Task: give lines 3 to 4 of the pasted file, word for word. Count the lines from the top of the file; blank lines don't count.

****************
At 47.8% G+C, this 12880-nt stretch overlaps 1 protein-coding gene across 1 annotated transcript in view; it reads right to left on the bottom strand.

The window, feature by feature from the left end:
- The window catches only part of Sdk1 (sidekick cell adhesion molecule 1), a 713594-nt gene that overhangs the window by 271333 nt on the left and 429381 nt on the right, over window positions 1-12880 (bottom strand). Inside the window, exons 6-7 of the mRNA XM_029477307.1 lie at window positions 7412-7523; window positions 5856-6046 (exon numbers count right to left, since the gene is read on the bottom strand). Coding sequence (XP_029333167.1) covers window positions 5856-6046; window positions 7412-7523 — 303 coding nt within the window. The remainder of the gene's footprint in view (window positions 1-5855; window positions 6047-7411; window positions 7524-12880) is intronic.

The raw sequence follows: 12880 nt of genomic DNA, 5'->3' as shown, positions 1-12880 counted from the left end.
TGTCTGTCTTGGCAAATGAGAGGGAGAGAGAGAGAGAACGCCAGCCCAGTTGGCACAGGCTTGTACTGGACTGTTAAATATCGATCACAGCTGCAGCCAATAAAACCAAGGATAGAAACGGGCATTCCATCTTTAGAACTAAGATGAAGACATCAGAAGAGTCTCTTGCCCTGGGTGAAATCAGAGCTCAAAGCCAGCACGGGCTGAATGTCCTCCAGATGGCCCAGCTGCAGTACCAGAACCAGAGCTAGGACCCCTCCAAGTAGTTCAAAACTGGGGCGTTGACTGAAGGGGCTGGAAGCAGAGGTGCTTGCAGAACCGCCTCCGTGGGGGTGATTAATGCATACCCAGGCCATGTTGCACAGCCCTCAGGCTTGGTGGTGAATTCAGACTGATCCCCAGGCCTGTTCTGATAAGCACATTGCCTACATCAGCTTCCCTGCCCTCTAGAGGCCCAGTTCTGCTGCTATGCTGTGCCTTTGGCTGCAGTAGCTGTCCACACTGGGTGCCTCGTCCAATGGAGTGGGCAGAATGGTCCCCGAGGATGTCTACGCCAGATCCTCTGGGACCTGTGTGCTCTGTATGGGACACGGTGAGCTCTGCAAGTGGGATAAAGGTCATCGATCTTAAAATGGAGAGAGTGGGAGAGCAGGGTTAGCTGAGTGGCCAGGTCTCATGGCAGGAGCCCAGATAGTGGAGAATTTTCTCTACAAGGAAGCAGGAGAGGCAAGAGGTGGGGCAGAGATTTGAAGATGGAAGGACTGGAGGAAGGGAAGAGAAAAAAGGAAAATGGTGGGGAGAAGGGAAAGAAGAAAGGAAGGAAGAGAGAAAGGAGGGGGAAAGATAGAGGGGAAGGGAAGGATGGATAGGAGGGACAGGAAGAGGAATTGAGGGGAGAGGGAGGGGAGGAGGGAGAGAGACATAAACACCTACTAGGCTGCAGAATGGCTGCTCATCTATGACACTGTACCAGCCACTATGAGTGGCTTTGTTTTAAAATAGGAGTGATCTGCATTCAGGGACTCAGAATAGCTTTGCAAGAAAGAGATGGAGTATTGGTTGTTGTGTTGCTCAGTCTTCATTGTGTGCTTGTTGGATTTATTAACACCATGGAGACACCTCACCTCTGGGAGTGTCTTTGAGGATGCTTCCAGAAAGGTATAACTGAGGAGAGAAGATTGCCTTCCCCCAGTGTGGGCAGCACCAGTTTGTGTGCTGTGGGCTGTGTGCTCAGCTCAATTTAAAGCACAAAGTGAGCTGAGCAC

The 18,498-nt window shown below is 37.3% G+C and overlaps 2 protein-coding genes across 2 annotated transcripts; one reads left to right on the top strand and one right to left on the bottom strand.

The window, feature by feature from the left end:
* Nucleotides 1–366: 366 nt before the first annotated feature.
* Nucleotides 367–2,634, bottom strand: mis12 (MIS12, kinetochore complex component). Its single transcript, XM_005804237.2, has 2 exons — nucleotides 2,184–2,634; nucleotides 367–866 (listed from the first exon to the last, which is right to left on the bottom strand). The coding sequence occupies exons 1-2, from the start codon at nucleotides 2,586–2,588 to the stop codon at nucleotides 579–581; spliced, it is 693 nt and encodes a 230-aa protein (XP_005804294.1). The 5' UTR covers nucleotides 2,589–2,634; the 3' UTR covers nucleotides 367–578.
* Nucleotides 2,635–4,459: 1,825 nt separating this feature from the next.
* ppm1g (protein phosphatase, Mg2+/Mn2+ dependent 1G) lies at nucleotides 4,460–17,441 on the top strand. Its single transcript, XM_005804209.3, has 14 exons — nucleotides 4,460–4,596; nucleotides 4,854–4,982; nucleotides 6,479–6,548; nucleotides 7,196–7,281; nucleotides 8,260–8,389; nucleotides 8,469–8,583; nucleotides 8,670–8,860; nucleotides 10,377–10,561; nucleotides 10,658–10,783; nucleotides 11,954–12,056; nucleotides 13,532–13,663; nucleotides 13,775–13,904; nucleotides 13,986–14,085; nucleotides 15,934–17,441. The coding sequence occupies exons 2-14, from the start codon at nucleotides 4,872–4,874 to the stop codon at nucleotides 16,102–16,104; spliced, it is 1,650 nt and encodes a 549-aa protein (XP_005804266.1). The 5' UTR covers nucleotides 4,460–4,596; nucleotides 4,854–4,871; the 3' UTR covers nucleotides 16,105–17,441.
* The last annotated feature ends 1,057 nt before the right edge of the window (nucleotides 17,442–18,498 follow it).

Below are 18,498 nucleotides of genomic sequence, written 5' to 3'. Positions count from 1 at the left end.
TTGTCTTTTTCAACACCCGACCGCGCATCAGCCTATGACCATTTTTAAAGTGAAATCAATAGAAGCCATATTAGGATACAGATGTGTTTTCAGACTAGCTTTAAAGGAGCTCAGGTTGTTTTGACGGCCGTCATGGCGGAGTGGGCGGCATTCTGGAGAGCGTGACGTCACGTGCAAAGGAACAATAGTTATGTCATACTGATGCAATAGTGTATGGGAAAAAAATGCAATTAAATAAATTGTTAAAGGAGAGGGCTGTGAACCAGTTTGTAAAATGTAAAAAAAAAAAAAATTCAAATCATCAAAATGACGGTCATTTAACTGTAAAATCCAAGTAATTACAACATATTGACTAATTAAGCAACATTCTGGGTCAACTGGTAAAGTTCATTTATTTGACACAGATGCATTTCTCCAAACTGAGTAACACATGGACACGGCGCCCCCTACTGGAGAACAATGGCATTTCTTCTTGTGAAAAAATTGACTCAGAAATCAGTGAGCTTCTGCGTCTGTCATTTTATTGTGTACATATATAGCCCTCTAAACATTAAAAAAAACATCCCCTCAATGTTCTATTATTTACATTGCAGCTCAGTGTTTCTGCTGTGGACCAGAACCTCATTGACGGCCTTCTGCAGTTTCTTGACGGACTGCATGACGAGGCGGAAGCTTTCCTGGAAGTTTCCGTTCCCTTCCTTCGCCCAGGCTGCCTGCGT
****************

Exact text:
- The window catches only part of Sdk1 (sidekick cell adhesion molecule 1), a 713594-nt gene that overhangs the window by 271333 nt on the left and 429381 nt on the right, over window positions 1-12880 (bottom strand). Inside the window, exons 6-7 of the mRNA XM_029477307.1 lie at window positions 7412-7523; window positions 5856-6046 (exon numbers count right to left, since the gene is read on the bottom strand). Coding sequence (XP_029333167.1) covers window positions 5856-6046; window positions 7412-7523 — 303 coding nt within the window. The remainder of the gene's footprint in view (window positions 1-5855; window positions 6047-7411; window positions 7524-12880) is intronic.

The raw sequence follows: 12880 nt of genomic DNA, 5'->3' as shown, positions 1-12880 counted from the left end.